15. Living Donor Liver Transplantation for Unresectable CRC Liver Metastases (Jul.2/22)
Approximately half of all colorectal cancer (CRC) patients develop metastases, commonly to the liver and lung. Surgical removal of liver metastases (LM) is the only treatment option, though only 20-40% of patients are candidates for surgical therapy. Surgical therapy adds a significant survival benefit, with 5-year survival after liver resection for LM of 40-50%, compared to 10-20% 5-year survival for chemotherapy alone. Liver transplantation (LT) would remove all evident disease in cases where the colorectal metastases are isolated to the liver but considered unresectable.
While CRC LM is considered a contraindication for LT at most cancer centers, a single center in Oslo, Norway demonstrated a 5-year survival of 56%. A clinical trial sponsored by the University Health Network in Toronto will offer live donor liver transplantation (LDLT) to select patients with unresectable metastases limited to the liver and are non-progressing on standard chemotherapy. Patients will be screened for liver transplant suitability and must also have a healthy living donor come forward for evaluation. Patients who undergo LDLT will be followed for survival, disease-free survival, and quality of life for 5 years and compared to a control group who discontinue the study before transplantation due to reasons other than cancer progression.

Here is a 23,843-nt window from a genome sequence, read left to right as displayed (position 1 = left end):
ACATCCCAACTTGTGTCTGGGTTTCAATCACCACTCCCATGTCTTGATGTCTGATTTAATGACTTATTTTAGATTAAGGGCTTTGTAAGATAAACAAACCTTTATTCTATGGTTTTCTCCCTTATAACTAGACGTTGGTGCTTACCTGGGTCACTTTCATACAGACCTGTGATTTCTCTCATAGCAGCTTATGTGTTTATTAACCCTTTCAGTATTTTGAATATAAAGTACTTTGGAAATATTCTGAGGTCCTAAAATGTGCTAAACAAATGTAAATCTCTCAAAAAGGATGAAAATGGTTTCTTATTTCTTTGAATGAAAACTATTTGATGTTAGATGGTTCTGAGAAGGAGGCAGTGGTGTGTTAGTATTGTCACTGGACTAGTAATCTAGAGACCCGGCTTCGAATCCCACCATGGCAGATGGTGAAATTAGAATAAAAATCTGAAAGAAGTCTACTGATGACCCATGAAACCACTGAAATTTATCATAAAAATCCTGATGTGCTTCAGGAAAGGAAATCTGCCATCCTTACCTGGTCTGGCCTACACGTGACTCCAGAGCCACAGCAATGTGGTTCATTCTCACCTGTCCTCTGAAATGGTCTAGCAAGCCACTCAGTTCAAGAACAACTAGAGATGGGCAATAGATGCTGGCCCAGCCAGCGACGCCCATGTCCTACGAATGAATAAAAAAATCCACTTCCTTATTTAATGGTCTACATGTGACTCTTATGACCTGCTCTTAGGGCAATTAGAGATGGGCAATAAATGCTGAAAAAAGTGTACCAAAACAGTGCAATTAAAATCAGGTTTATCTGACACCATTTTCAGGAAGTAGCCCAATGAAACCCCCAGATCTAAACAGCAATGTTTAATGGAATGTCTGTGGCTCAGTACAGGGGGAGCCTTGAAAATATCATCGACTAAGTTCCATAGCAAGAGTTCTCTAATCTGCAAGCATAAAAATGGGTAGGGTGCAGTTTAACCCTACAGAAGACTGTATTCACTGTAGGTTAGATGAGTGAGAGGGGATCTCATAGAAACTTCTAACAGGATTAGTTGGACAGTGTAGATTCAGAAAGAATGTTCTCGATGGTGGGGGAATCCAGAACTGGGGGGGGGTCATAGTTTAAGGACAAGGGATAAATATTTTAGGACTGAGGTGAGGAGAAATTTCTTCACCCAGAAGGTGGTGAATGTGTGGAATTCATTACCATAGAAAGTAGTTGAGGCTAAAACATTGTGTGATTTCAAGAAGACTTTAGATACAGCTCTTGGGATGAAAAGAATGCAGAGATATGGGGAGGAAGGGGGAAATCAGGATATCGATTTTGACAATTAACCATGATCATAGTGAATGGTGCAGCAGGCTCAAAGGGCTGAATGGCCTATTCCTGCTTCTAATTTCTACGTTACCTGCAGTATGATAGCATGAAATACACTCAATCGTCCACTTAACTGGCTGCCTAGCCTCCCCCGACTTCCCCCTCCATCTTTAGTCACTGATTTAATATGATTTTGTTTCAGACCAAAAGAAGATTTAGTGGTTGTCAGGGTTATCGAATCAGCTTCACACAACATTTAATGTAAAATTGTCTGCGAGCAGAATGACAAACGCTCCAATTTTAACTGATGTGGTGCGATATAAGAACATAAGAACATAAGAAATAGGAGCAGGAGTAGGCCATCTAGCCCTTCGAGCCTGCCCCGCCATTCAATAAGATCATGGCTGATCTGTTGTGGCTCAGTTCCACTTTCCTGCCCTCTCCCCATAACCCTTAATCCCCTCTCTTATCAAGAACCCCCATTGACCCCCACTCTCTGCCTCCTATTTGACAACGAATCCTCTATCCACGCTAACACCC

RADIATION THERAPIES/INTERVENTIONAL RADIOLOGY
16. Study Offered at the Odette Cancer Centre to Treat Recurrent Rectal Cancer (Oct.9/21)
Magnetic resonance-guided focused ultrasound (MRg-FU) is a less invasive; outpatient modality being investigated for the thermal treatment of cancer. In MRg-FU, a specially designed transducer is used to focus a beam of low-intensity ultrasound energy into a small volume at a specific target site in the body. MR is used to identify and delineate the tumour, focus the ultrasound beam on the target, and provide a real-time thermal mapping to ensure accurate heating of the designated target with minimal effect to the adjacent healthy tissue. The focused ultrasound beam produces therapeutic hyperthermia (40-42°C) in the target field, causing protein denaturation and cell damage. Currently, there is no prospective clinical data reported on the use of MRg-FU in the setting of recurrent rectal cancer. Recurrent rectal cancer is a vexing clinical problem. Current retreatment protocols have limited efficacy. The addition of hyperthermia to radiation and chemotherapy may enhance the therapeutic response. With recent advances in technology, the investigators hypothesize that MRg-FU is technically feasible and can be safely used in combination with concurrent reirradiation and chemotherapy for the treatment of recurrent rectal cancer without increased side-effects. The study is being offered at the Odette Cancer Centre. Here is the link to the study protocol: